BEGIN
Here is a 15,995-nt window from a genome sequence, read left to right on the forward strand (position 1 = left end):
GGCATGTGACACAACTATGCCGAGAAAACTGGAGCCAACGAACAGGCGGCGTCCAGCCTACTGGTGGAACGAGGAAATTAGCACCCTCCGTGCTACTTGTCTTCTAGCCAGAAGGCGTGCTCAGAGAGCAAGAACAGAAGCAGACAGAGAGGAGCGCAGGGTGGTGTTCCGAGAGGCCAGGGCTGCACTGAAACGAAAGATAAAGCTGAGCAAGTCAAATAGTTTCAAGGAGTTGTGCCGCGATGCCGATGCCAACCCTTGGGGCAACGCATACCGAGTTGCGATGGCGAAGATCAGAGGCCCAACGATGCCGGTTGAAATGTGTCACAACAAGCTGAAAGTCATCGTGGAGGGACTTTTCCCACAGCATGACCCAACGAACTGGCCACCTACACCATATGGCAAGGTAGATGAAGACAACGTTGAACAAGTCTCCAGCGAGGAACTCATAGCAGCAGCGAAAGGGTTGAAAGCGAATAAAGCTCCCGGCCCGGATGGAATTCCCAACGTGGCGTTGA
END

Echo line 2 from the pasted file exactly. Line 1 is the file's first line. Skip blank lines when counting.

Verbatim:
GGCATGTGACACAACTATGCCGAGAAAACTGGAGCCAACGAACAGGCGGCGTCCAGCCTACTGGTGGAACGAGGAAATTAGCACCCTCCGTGCTACTTGTCTTCTAGCCAGAAGGCGTGCTCAGAGAGCAAGAACAGAAGCAGACAGAGAGGAGCGCAGGGTGGTGTTCCGAGAGGCCAGGGCTGCACTGAAACGAAAGATAAAGCTGAGCAAGTCAAATAGTTTCAAGGAGTTGTGCCGCGATGCCGATGCCAACCCTTGGGGCAACGCATACCGAGTTGCGATGGCGAAGATCAGAGGCCCAACGATGCCGGTTGAAATGTGTCACAACAAGCTGAAAGTCATCGTGGAGGGACTTTTCCCACAGCATGACCCAACGAACTGGCCACCTACACCATATGGCAAGGTAGATGAAGACAACGTTGAACAAGTCTCCAGCGAGGAACTCATAGCAGCAGCGAAAGGGTTGAAAGCGAATAAAGCTCCCGGCCCGGATGGAATTCCCAACGTGGCGTTGA